China-funded Kaliwa Dam not overpriced, gov't says

ABS-CBN News

Posted at Mar 20 2019 12:59 PM

Several barangays in Mandaluyong are set to recommend the declaration of a state of calamity due to the water shortage that has affected thousands of residents. Mark Demayo, ABS-CBN News

MANILA -- A China-funded dam project that is tipped as among long term solutions to a water shortage in the Philippine capital is not overpriced, government officials said Wednesday.

Comparing the costs of the winning Chinese bid against a Japanese proposal without taking into account differences in terms and foreign exchange adjustments, is like measuring an eggplant against a turnip, said Finance Asec. Tony Lambino.

By the end of President Rodrigo Duterte's term the Philippines' debt from China will account for 4.5 percent of the country's total loan exposure, compared to 9.5 percent from Japan, Lambino told reporters.

The Kaliwa Dam project, as official development assistance from China will cost P12.7 billion, compared to the P18.7 billion estimate under former President Benigno Aquino, who offered it under the PPP or public private partnership scheme.

"Walang panganib na malunod tayo sa utang sa China," Lambino said.

"Nakikipagnegosasyon tayo ng husto upang makuha natin ang concessional terms mula sa ating development partners," he said.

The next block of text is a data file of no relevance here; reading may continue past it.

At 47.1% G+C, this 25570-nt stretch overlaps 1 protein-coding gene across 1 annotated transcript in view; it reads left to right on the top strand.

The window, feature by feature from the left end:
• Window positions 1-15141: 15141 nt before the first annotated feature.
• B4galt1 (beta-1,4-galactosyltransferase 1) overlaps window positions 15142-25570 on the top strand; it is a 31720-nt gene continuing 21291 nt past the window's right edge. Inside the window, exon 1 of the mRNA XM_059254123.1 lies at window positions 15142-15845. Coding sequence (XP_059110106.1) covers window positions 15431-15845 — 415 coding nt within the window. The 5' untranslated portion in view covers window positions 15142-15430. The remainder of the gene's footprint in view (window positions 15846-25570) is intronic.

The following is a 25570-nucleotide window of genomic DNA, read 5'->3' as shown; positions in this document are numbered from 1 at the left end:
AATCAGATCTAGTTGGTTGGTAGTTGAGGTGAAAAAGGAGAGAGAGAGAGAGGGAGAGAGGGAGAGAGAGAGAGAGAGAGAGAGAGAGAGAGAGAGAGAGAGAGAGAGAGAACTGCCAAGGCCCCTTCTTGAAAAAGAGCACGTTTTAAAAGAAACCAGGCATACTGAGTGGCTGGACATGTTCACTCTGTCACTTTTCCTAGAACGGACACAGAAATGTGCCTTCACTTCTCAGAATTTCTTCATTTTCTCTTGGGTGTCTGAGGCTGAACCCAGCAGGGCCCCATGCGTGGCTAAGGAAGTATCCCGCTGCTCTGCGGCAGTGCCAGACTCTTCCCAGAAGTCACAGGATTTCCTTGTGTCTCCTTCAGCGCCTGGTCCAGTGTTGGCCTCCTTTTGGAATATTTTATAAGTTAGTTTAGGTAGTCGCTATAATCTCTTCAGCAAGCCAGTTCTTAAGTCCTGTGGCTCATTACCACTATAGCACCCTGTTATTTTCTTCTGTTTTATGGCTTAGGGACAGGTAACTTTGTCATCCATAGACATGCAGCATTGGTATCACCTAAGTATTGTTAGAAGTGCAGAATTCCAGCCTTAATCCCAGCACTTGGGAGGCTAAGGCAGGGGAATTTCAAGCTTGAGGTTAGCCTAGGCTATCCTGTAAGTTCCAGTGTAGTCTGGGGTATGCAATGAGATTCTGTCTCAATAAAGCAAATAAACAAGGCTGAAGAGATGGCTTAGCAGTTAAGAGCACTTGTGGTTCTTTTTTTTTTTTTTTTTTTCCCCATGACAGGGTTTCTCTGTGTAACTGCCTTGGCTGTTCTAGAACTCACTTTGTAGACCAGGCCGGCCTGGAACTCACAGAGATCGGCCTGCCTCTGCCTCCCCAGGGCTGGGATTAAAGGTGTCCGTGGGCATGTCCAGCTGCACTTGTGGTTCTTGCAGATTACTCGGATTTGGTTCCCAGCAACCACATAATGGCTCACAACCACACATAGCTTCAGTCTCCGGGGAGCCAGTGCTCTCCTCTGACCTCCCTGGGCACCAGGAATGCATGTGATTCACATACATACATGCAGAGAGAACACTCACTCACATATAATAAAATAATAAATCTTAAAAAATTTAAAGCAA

(We are negotiating thoroughly to get concessional terms from our development partners.)

"Parehas na mura ang source of financing mula China at Japan. Halos magkalapit ang interest rates kung icoconvert sa parehas na currency," he said.

(Both sources of financing, China and Japan, are cheap. The interest rates are close if converted to the same currency.)

Lambino said it would be illegal for the government to entertain rival bids, when the Kaliwa Dam project has been awarded to China.

"Tapos na po ang bidding dito. May nanalo na," said Metropolitan Waterworks and Sewerage System Administrator Reynaldo Velasco.

(The bidding is over. We have a winner.)

Angat Dam, which supplies water to the capital is "crying" since no alternative reservoir has been built since the late 1960s, Velasco said.

A proposal to build a weir or small dam from Global Utility Development Corp would be affected by droughts since it will depend on river flows, Lambino said, adding a full-scale dam was the "right solution."